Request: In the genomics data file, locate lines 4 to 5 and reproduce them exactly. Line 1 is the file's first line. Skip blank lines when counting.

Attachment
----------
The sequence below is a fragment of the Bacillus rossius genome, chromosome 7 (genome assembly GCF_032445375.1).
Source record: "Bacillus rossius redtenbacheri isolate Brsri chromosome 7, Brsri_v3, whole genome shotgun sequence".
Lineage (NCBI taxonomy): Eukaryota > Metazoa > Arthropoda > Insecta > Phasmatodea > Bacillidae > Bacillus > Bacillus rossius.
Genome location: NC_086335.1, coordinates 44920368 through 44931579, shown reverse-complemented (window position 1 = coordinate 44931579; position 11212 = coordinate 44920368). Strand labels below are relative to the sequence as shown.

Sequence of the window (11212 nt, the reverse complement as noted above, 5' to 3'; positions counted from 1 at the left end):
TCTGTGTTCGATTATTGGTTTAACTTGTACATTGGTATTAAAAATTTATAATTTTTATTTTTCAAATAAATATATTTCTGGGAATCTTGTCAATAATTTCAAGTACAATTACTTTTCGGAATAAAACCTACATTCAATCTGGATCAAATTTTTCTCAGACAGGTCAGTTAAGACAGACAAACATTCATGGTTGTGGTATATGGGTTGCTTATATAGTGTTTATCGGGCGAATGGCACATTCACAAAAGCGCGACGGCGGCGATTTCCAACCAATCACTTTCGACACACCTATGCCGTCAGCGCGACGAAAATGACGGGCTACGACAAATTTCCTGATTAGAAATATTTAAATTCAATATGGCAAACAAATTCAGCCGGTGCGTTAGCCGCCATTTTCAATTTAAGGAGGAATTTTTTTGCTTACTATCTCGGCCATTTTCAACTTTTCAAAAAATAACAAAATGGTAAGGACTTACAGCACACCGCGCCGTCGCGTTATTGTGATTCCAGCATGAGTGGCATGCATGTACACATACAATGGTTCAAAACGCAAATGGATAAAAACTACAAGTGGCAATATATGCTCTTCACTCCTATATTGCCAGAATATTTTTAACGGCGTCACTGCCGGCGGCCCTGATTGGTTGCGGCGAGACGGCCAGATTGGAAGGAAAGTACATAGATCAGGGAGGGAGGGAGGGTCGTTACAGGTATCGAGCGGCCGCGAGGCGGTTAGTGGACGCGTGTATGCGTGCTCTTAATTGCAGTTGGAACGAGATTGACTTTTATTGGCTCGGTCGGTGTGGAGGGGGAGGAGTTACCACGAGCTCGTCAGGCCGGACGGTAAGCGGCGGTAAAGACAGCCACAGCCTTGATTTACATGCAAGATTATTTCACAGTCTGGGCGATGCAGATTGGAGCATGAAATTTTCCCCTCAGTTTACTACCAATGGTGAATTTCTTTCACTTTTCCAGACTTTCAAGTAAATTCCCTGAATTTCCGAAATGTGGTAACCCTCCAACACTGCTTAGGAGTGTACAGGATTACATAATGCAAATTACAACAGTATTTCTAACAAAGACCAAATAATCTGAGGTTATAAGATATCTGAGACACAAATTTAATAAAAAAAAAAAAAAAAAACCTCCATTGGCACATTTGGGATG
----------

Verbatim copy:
Genome location: NC_086335.1, coordinates 44920368 through 44931579, shown reverse-complemented (window position 1 = coordinate 44931579; position 11212 = coordinate 44920368). Strand labels below are relative to the sequence as shown.

Sequence of the window (11212 nt, the reverse complement as noted above, 5' to 3'; positions counted from 1 at the left end):